Black and White makes a good argument for rap musics ability to maintain the thread of a films themes and play less the role of an MC-studded ticket-pusher. Thats not to say the big guns featured on the album, like Raekwon, Prodigy, the late Big Pun and Xzibit, dont command your attention. The record cleverly opens with the hum of a movie projector followed by the deadpan delivery of the line Black and White? So, we movie-settin?, which sets the pace for a fangs-bared montage of politically charged manifestoes aimed at jersey-wearin wannabes.
Theres nothing pretty here, folks. On Its Not a Game, the American Cream Team is fronted by the albums exec producer, Oli Power Grant, who also plays a role in the film as a gangsta trying to escape the hood as an MC. The track outlines the down-and-dirty aspects of the hip-hop bizness amid classic Wu beats and strings. The whiskey-voiced Xzibit follows up in Year 2000, slamming MC survival tactics on the table with I wanna speak to you mothafuckas for a minute, before spewing lyrics like Everybody here was born to hustle/its a very thin line between the boss and the muscle/we foot soldiers, face-first in the trenches/the only time Im on my back is when Im fuckin these hos n white bitches. Meanwhile, disgusted with the white mans pillaging ways, Dead Prez gets candid along with Stephen Marley and the Ghetto Youths on the mellow yet lyrically charged Dem Crazy (Everywhere the white man go he bring misery/All throughout history/Look it up/Everything the ball has touched/they fuck it up).
But its the player-haters and fakers that get the brunt of this 13-track beating. Queen Pens Youll Never Be Better Than Me combines fierce rock-tinged guitar riffs with harsh words for those whod try to accessorize the toughest elements of African-American culture, while the American Cream Team gives the Middle Finger Attitude, recalling a confrontation in the movie between Italian mobsters moving in on the niteclubbin turf of rap gangsters. Prodigy of Mobb Deep keeps the peace with the laid-back tempo and swooping violins of Dont Be a Follower, along with other more temperate tracks such as the sampled harpsichords and sweet beats of Black and White co-star Raekwons Wake Up and Big Puns Dramacide with Kool G Rap and turntablists the X-ecutioners.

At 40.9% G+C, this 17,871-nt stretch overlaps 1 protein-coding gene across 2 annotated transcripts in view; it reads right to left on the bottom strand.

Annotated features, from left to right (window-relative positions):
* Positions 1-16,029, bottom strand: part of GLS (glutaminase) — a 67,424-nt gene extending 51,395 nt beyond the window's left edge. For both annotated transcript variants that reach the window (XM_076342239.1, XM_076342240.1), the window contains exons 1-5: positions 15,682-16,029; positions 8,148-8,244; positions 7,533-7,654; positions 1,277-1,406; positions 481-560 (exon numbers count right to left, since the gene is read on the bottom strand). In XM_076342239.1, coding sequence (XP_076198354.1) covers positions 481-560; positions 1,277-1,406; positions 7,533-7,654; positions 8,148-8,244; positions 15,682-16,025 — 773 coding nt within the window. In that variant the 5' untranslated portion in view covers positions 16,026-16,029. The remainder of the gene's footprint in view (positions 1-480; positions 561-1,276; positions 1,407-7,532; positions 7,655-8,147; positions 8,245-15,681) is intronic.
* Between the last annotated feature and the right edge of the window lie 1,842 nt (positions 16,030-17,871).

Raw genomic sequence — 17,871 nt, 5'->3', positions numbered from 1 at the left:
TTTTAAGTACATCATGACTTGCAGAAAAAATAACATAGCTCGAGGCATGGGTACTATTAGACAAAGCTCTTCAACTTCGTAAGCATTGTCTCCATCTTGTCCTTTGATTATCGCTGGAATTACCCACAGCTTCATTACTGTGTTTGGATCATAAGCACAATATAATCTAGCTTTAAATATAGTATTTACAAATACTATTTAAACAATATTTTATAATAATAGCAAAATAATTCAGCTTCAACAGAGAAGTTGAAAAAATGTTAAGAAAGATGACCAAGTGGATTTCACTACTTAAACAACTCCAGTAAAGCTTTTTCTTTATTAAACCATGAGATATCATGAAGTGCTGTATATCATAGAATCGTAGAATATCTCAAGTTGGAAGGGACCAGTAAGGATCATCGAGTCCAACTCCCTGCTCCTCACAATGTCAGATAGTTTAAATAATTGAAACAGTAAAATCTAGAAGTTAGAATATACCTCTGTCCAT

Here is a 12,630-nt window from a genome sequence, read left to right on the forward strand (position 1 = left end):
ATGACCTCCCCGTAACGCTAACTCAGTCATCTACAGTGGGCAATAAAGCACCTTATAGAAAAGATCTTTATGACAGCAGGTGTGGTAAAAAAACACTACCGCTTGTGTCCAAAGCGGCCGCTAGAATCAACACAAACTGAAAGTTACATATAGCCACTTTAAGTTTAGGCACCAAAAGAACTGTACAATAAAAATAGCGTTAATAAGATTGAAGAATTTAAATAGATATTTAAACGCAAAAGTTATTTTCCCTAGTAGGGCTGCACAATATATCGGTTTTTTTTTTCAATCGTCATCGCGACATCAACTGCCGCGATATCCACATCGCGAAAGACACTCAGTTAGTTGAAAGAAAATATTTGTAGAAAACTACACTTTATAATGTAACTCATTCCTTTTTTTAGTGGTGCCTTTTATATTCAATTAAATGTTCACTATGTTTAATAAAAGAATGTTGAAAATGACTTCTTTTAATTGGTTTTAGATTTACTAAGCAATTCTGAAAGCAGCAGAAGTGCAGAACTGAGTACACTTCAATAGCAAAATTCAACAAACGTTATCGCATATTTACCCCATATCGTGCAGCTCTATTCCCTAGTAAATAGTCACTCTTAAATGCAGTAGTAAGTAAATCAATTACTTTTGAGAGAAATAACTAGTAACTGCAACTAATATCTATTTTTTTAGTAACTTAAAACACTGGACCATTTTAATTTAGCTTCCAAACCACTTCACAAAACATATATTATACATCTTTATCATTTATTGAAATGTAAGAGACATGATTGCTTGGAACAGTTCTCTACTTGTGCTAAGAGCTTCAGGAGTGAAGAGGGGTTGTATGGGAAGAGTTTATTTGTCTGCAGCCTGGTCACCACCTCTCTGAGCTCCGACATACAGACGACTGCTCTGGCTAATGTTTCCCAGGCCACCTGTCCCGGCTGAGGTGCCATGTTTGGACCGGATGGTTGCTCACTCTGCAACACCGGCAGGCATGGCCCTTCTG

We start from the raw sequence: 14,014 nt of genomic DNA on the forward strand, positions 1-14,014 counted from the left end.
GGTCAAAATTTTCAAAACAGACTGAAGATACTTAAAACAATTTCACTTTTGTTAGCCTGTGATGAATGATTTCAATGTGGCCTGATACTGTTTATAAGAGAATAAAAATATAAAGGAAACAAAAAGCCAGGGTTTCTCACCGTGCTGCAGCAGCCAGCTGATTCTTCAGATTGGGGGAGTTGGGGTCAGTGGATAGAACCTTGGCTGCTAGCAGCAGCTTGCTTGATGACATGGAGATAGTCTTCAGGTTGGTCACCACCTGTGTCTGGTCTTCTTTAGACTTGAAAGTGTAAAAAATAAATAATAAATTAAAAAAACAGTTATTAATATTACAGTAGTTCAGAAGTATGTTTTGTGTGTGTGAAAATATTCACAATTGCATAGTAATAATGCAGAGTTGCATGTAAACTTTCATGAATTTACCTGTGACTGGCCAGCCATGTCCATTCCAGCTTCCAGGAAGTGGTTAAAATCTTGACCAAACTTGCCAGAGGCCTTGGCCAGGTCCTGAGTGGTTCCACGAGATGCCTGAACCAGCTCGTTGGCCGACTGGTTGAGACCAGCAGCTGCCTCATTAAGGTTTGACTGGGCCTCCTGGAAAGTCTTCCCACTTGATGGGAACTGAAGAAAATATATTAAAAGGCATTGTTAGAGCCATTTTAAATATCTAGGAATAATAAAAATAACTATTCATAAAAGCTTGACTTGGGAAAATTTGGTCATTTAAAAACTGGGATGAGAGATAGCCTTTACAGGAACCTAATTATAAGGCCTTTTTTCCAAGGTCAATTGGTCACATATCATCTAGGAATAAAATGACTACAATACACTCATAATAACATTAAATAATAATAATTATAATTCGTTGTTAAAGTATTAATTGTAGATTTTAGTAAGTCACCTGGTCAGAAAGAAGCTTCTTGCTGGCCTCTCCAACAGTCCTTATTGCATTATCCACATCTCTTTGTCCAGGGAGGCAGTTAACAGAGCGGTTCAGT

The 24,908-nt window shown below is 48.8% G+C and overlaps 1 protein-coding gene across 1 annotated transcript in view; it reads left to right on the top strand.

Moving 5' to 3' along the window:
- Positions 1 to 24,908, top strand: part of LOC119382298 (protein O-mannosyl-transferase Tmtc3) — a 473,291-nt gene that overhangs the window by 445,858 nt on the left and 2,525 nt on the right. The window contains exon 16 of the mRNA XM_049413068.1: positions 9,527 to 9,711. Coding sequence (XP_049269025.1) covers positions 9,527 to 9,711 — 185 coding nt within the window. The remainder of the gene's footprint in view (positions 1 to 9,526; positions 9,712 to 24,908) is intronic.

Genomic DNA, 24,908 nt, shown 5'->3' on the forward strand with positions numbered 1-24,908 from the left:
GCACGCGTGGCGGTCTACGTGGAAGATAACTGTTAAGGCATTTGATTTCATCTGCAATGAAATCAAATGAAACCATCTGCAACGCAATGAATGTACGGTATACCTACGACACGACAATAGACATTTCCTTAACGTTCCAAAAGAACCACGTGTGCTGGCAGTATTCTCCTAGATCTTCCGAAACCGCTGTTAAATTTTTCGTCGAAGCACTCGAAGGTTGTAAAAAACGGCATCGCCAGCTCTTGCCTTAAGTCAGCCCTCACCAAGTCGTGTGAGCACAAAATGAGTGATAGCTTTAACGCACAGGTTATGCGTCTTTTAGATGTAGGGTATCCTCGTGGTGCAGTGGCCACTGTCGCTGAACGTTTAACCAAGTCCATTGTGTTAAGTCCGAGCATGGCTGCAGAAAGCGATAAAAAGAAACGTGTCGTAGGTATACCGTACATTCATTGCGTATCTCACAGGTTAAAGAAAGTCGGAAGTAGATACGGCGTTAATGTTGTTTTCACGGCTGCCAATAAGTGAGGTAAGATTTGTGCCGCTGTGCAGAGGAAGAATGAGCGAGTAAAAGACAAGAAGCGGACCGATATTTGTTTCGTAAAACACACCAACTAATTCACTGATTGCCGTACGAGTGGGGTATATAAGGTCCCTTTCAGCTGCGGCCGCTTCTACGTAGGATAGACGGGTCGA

While rap ponders the ills n thrills of race relations on Black and White, Gen-X rock buffs can revel in nostalgia with the High Fidelity soundtrack. The film centers on the romantic escapades of record-store owner and exclub DJ Rob Gordon (John Cusack) and his full-time obsession with music. Since High Fidelity has as much to do with vinyl addiction as it does with the difficulties of love, great care has been taken with its selection of tracks, a solidly eccentric collection of heartache-heavy pop gems ranging from obscure 60s bands and groundbreaking artists like the Velvet Underground and Bob Dylan to Stevie Wonder and Stereolab. As in the film, theres a method to the compilers elitist rock-geek madness. Even co-star Jack Blacks schlocky blue-eyed cover of Marvin Gayes Lets Get It On doesnt seem out of place.
The inspired screeches of acid-fried 60s singer-songwriter Roky Ericksons Youre Gonna Miss Me set the pace for the musing, hangdog tone of the album. Besides the joyous licks of the Kinks Everybodys Gonna Be Happy and Royal Truxs hybrid of hip-hip, techno and aggressive rock on Inside Game, the bulk of the set is composed of moody folk-rock tunes like Dylans exquisite Most of the Time and the Velvets Oh! Sweet Nuthin. Other noteworthy tracks include Loves Always See Your Face, the Beta Bands Dry the Rain, Elvis Costellos wistful Shipbuilding, the stinging irony of Smogs Cold Blooded Old Times and Stevie Wonders soulful optimism on I Believe (When I Fall in Love It Will Be Forever). Its a fine, complementary batch of tunes that not only enhances the films mood but is integral to its theme, and, as High Fidelitys Rob Gordon would agree, itll go down as one of the top five soundtracks released this year.
HIGH FIDELITY (Hollywood)
BLACK AND WHITE (Loud/Columbia)
ROMEO MUST DIE (Blackground/Virgin)
AMERICAN PSYCHO (Koch)